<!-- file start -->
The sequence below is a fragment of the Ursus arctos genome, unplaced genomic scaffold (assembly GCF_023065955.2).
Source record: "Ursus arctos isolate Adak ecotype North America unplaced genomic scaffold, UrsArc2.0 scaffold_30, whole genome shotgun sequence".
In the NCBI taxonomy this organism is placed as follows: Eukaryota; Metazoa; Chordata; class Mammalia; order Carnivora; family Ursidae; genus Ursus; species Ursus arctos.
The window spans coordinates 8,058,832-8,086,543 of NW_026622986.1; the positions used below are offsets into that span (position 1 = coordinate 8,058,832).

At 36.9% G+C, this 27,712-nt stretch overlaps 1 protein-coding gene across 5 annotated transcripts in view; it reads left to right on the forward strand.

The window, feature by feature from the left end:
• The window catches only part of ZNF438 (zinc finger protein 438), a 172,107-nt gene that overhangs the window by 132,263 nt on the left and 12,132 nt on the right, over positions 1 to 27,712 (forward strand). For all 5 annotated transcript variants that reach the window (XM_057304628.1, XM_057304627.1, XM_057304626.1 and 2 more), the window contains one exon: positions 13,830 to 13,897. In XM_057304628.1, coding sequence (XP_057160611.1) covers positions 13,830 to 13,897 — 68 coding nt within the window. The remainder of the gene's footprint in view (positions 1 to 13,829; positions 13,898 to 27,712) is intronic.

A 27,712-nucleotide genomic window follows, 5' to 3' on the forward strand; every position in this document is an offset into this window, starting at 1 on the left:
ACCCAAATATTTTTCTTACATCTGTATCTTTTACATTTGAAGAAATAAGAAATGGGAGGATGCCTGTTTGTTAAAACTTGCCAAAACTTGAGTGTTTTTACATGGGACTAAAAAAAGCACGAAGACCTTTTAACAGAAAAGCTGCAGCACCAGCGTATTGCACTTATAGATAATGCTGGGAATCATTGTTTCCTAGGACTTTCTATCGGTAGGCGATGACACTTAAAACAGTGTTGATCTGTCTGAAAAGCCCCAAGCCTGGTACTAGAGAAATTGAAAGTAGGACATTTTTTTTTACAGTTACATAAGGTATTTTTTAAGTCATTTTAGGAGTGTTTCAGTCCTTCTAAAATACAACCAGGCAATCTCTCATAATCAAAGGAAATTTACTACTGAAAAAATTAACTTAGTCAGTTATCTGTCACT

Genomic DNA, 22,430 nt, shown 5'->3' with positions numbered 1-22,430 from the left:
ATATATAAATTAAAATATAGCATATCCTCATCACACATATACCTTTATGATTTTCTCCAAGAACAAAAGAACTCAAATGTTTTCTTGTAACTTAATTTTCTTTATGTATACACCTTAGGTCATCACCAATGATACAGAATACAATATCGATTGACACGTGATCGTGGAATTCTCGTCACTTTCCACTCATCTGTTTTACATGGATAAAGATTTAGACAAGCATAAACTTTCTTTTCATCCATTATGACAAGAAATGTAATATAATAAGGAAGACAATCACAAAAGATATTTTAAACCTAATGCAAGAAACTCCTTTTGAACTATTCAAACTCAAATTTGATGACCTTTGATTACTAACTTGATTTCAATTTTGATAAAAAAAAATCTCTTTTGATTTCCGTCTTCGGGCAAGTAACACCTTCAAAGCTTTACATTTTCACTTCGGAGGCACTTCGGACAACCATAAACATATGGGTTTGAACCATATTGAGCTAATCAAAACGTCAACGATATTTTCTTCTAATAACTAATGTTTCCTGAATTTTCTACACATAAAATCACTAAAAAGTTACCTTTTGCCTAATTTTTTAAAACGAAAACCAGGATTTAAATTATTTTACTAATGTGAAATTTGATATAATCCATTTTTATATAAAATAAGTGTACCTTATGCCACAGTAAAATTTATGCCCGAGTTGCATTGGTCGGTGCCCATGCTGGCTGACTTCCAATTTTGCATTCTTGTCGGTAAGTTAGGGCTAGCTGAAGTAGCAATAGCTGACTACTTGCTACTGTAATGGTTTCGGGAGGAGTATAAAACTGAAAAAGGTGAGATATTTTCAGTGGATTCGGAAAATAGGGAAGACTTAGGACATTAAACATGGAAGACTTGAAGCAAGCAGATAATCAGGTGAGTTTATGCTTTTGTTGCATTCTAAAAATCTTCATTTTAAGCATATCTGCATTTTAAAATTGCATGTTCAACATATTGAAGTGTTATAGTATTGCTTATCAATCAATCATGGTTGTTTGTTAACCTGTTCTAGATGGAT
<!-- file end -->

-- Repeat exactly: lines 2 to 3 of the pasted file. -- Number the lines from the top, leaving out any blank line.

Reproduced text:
Source record: "Ursus arctos isolate Adak ecotype North America unplaced genomic scaffold, UrsArc2.0 scaffold_30, whole genome shotgun sequence".
In the NCBI taxonomy this organism is placed as follows: Eukaryota; Metazoa; Chordata; class Mammalia; order Carnivora; family Ursidae; genus Ursus; species Ursus arctos.